This routine where MLB players untuck their jerseys at the conclusion of a game has gotten way out of hand. As reader Chris Velardi points out, “I was thinking how ridiculous this practice would look if it were applied to other professions. For example, a school teacher when the bell rings, or a lawyer (or, worse, a judge) when the verdict is read. I’m a television news anchor/reporter in New Haven, and I was thinking maybe I’d try pulling out my shirt right right after I said, ‘Thanks for watching, have a good day.’ Or … maybe not.”
This practice reached a new low in the 8th inning of yesterday’s Mets/Marlins game, when Jose Reyes — a habitual postgame untucker — pinch-ran for Paul LoDuca. Interestingly, he didn’t enter the game at the beginning of an at-bat — the count was already 0-and-2 on Carlos Beltran when Reyes trotted out to first. As Reyes prepared to take his lead, he was fidgeting with the back of his jersey quite a bit, and soon we found out why: As he reached second base on Beltran’s single and turned his back to the camera, it became apparent that his jersey was untucked, and he’d been trying to tuck it in. It came loose even more as he scored on David Wright’s homer later in the inning.
The obvious conclusion: Reyes was sitting around the dugout with his jersey untucked for the entire game, and he wasn’t able to pinch-run at the beginning of Beltran’s at-bat because he needed a few seconds to get at least his front shirttails stuffed into his pants. How pathetic is that? It’s bad enough to pull out your jersey when the game’s over, but could you at least keep it tucked in while the game is still in progress?! Jeez.
Pedro Relief Fund Tote Board: We’re now up to $20.18 in our attempt to help bail out Pedro for his long-pants fine — only $17.56 to go! Because I know you care, deeply, I also know you’ll want to PayPal a buck or two to the fund (using firstname.lastname@example.org as the payee). And meanwhile, add Junior Griffey to the list of players we may have to bail out in the near future.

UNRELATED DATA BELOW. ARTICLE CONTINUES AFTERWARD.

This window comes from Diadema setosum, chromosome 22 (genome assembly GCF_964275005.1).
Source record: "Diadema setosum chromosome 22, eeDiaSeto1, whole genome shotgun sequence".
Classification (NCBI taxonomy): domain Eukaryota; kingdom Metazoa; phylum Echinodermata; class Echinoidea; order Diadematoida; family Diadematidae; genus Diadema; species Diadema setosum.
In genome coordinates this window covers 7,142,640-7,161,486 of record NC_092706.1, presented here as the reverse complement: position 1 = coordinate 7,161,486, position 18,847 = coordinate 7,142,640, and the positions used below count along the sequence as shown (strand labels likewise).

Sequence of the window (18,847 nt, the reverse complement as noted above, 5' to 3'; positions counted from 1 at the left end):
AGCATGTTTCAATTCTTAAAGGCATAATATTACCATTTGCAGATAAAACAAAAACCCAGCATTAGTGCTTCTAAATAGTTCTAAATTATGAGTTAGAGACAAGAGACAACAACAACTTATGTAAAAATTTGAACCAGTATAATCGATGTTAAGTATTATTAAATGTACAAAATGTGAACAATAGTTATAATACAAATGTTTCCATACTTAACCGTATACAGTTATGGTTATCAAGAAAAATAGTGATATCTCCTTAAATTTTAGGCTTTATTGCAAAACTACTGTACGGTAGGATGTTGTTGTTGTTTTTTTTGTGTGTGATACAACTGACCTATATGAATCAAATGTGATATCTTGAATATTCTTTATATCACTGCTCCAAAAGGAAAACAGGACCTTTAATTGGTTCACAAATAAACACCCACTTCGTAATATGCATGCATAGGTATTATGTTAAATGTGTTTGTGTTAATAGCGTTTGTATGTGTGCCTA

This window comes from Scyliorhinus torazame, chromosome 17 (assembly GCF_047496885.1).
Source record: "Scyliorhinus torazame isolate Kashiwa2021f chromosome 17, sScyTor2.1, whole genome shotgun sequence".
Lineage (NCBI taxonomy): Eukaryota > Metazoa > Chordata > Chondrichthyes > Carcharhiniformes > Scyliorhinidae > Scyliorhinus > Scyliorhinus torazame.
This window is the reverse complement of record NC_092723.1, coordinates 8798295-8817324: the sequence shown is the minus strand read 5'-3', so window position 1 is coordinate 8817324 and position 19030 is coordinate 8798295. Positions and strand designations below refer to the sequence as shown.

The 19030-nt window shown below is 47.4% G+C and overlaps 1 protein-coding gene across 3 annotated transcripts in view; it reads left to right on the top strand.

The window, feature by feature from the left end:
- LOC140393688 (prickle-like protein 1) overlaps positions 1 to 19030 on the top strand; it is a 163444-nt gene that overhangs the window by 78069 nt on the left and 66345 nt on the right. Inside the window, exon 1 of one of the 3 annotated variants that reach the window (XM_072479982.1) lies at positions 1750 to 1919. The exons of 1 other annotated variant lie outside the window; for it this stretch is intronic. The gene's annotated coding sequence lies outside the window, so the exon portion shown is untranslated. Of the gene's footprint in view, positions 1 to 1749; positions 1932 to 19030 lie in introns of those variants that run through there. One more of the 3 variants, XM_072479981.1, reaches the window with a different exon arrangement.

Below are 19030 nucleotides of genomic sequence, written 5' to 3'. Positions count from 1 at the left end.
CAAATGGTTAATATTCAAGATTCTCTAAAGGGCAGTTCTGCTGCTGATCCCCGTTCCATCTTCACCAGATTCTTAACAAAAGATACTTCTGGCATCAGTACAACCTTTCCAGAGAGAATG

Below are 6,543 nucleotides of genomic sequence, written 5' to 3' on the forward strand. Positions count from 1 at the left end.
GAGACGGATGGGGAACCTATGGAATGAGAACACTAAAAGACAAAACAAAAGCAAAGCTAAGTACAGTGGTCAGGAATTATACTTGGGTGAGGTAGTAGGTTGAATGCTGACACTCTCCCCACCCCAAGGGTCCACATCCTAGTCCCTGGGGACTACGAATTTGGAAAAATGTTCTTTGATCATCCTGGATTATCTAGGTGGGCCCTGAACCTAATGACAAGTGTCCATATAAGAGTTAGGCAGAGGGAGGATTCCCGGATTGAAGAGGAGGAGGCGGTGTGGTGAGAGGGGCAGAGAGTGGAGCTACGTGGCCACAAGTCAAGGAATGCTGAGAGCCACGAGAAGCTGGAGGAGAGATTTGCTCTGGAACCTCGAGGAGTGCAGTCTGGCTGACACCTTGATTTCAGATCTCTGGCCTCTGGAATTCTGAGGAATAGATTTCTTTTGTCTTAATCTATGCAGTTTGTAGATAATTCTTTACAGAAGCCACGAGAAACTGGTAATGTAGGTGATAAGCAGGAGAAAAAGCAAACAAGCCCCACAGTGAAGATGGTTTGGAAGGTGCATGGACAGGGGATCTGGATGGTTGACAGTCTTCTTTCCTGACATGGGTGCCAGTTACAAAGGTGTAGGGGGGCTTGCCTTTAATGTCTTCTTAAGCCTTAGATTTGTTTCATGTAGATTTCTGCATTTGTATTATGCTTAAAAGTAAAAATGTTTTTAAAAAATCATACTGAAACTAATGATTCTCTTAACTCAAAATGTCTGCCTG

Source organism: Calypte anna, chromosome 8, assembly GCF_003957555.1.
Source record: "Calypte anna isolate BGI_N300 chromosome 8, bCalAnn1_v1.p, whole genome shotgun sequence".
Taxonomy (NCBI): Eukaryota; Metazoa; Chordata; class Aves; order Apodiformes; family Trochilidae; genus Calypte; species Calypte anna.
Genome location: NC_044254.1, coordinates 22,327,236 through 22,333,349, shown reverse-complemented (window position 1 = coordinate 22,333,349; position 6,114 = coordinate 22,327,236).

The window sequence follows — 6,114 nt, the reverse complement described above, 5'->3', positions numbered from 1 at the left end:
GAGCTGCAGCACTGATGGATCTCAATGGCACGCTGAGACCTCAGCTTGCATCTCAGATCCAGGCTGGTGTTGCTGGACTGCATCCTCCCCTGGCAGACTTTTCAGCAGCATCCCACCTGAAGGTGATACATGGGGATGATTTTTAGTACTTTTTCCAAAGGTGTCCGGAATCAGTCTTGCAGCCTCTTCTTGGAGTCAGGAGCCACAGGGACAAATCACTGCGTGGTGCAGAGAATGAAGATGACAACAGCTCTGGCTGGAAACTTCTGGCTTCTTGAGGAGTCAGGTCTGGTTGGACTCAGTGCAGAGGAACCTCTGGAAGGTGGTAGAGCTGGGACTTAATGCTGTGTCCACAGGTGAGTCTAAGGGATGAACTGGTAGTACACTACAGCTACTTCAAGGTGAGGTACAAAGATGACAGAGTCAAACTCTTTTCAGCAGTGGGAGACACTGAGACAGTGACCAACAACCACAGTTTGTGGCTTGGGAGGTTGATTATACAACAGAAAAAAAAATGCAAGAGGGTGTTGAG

Uni Watch News Ticker: So were those Futures Games unis a total embarrassment or what? But it’s good to see that at least one young player is adept at proper pants-cuffing protocol. … Oh, and one of the Futures players appears to be headed for a Pedro-esque pants-under-the-spikes fine. … In happier news, those Seattle Pilots throwbacks that the Mariners wore yesterday were awesome! Bonus points for the players who wore their stirrups just right (a topic that merited a small article in today’s Seattle Post-Intelligencer — thanks to Nick Collecchi for the link). The Tigers’ throwbacks were also nice, but the shoulder numbers looked too big compared to the ones on the 1969 unis, and they shouldn’t have worn their orange-logo road caps, which didn’t exist back then. Couldn’t they have brought their white-logo home caps along for this game, just for accuracy’s sake?. … Looks like FSU will be wearing throwbacks against Boston College this fall (with thanks to Walker Hicken). … As longtime readers will recall, the Cubs are the only team that uses an embroidered logo appliquÃ© (instead of a decal) on their batting helmets. It’s a cool detail, but sometimes it bites them in the ass, as it did yesterday, when Michael Barrett’s logo was peeling off and Angel Pagan’s was sliding down too close to his brim (it’s hard to see, but you can sort of get an idea here). … During that same game, Juan Pierre’s rear-jersey typography appeared to be rather askew (thanks to Jim Freeman). … On July 6th, when Yadier Molina was hit by a pitch and had to leave the Cards/Astros game, pinch-runner Gary Bennett was wearing a logo-less helmet, joining Brayan PeÃ±a and Ervin Santana as players who’ve exhibited this glitch in 2006. Bennett had a regular helmet when he batted two innings later (with thanks to eagle-eyed Jordan Hirschfield). … Logo Creep Alert: Although not strictly uni-related, this Wrigley Field photo is pretty disturbing. “Wrigley Field has always taken pride in the lack of advertisements cluttering the ballpark, so this certainly strikes me as sacrilegious,” says Brian Newport, who took the photo. “On a brighter note, our bleacher seats allowed me snap some up-close shots of Juan Pierre’s fantastic hosiery.” . … What the hell’s going on with Lance Berkman’s spikes? On Opening Day he was wearing Nike; by June 15th he’d switched to Reebok; on June 25th he was back to Nike; and then on July 7th, as Ryan Barto points out, he was suddenly wearing UnderArmour. What’s with the constant switcheroos? And could one of you sneakerhead types let us know if Berkman is the first MLB player to wear UnderArmour footwear? … Big article here about baseball pant length. And here’s how the print version looked (with thanks to Warren Thompson and Bryan Redemske, respectively). … Speaking of which: A few hundred well-chosen words by your truly, addressing the crucial topic of MLB pants and socks, are slated to appear on the Op-Ed page of tomorrow’s New York Times. I’m told that the essay could still get bumped at the last minute if something “important” happens (like if North Korea launches another missile or something), so keep your fingers crossed in hopes of a slow news day.